In the end, it took less than two minutes for Australian swimmer Emma McKeon to finally overcome more than 12 months of doubt.
The golden girl has regained her Midas touch by clocking one minute, 54.55 seconds to upset Ariarne Titmus in the 200m freestyle final at the world titles trials in Brisbane on Tuesday night.
It was not only a personal best time, but also the fastest she had gone over 200m since the 2016 Rio Olympic trials.
The scorching time rocketed her to the world No.2 ranking just five weeks ahead of the world titles in South Korea.
But it did so much more for her self confidence.
At 25, McKeon had begun to think her days of being a 200m threat were over after being hampered by a shoulder injury in early 2018.
McKeon won bronze in the 200m in Rio, and shared silver with US great Katie Ledecky in the four-lap event at the 2017 world titles.
However, the shoulder niggle had evaporated her self belief - until now.
"That gives me a lot of confidence. I kind of lost a bit of confidence over the last few years since Budapest (2017 world titles) after I hurt my shoulder," McKeon said.
"But I have been working a lot more on the mental side of things.
"I realise as you get older you don't have the same body, the body doesn't work exactly the same way.
"So I have to work on the mental side to make improvements."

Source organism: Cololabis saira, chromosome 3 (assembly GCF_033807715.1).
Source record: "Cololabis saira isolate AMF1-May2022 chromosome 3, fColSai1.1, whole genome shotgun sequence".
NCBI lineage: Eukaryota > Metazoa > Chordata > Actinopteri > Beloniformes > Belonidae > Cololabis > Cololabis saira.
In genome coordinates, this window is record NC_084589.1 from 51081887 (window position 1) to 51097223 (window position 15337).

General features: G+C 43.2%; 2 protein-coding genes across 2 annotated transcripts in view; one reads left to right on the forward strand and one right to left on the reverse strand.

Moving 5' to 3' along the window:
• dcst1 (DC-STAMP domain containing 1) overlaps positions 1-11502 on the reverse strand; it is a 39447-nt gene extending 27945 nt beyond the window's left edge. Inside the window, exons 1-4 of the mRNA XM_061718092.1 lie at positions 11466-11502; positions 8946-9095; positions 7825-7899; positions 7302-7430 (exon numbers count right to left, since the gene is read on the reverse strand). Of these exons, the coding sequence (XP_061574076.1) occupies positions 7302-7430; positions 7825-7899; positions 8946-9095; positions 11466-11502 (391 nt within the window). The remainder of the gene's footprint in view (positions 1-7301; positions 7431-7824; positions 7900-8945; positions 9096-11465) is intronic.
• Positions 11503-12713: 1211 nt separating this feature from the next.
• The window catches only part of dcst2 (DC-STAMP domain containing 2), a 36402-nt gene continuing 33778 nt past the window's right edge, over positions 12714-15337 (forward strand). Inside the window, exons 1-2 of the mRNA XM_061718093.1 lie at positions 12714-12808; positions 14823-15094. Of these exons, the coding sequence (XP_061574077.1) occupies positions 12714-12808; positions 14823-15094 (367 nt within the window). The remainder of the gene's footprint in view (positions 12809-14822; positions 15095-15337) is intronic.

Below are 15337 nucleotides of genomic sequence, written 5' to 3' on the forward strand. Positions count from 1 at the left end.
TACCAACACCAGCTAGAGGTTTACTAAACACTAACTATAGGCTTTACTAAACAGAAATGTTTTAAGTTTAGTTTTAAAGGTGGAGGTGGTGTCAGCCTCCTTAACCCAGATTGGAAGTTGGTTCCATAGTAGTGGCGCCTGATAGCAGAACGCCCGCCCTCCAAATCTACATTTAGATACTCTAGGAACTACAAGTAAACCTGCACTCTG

McKeon is now daring to dream of challenging a formidable 200m field at next month's world titles in Gwangju, South Korea featuring Titmus, Ledecky and Swedish powerhouse Sarah Sjostrom.
She finished as Australia's highest medal-winner at the Rio Olympics, with the 200m freestyle bronze, gold in the 4x100m freestyle relay and two silver relay medals.
Titmus, 18, was the overwhelming 200m favourite after setting a new Commonwealth record at April's national titles.
The teenager was also contesting her first race since breaking the 400m freestyle Commonwealth record at the six day trials' opening night on Sunday.
But Titmus could not overcome McKeon's blistering start.
Titmus believed she would only benefit from McKeon's renewed challenge before lining up in what will be a much anticipated 200m event in South Korea.
"Emma is a world class swimmer and I am glad that I can race her at home," Titmus said.
"Not many have the opportunity to race one of their main competitors domestically - it is great for both of us."
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